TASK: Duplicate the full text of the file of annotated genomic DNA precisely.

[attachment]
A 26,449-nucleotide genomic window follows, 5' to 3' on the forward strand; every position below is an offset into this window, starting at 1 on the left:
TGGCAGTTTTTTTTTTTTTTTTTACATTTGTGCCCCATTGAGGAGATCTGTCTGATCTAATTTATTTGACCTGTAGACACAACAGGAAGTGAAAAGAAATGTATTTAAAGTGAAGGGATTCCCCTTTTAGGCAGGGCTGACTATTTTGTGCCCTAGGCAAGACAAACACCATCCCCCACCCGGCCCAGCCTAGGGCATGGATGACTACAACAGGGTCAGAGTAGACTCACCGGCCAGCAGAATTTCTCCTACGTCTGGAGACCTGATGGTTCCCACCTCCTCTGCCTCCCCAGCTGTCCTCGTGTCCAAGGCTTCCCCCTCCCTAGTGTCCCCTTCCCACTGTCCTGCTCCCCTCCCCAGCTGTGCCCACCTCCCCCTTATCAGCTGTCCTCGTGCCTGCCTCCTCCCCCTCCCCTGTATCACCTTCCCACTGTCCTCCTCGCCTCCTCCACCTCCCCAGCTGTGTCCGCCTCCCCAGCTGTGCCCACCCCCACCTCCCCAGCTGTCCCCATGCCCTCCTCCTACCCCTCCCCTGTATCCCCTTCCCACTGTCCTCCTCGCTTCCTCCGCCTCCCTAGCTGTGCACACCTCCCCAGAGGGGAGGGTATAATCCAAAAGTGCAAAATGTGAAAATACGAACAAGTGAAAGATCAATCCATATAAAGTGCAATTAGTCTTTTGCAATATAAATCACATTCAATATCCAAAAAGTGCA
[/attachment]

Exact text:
A 26,449-nucleotide genomic window follows, 5' to 3' on the forward strand; every position below is an offset into this window, starting at 1 on the left:
TGGCAGTTTTTTTTTTTTTTTTTACATTTGTGCCCCATTGAGGAGATCTGTCTGATCTAATTTATTTGACCTGTAGACACAACAGGAAGTGAAAAGAAATGTATTTAAAGTGAAGGGATTCCCCTTTTAGGCAGGGCTGACTATTTTGTGCCCTAGGCAAGACAAACACCATCCCCCACCCGGCCCAGCCTAGGGCATGGATGACTACAACAGGGTCAGAGTAGACTCACCGGCCAGCAGAATTTCTCCTACGTCTGGAGACCTGATGGTTCCCACCTCCTCTGCCTCCCCAGCTGTCCTCGTGTCCAAGGCTTCCCCCTCCCTAGTGTCCCCTTCCCACTGTCCTGCTCCCCTCCCCAGCTGTGCCCACCTCCCCCTTATCAGCTGTCCTCGTGCCTGCCTCCTCCCCCTCCCCTGTATCACCTTCCCACTGTCCTCCTCGCCTCCTCCACCTCCCCAGCTGTGTCCGCCTCCCCAGCTGTGCCCACCCCCACCTCCCCAGCTGTCCCCATGCCCTCCTCCTACCCCTCCCCTGTATCCCCTTCCCACTGTCCTCCTCGCTTCCTCCGCCTCCCTAGCTGTGCACACCTCCCCAGAGGGGAGGGTATAATCCAAAAGTGCAAAATGTGAAAATACGAACAAGTGAAAGATCAATCCATATAAAGTGCAATTAGTCTTTTGCAATATAAATCACATTCAATATCCAAAAAGTGCA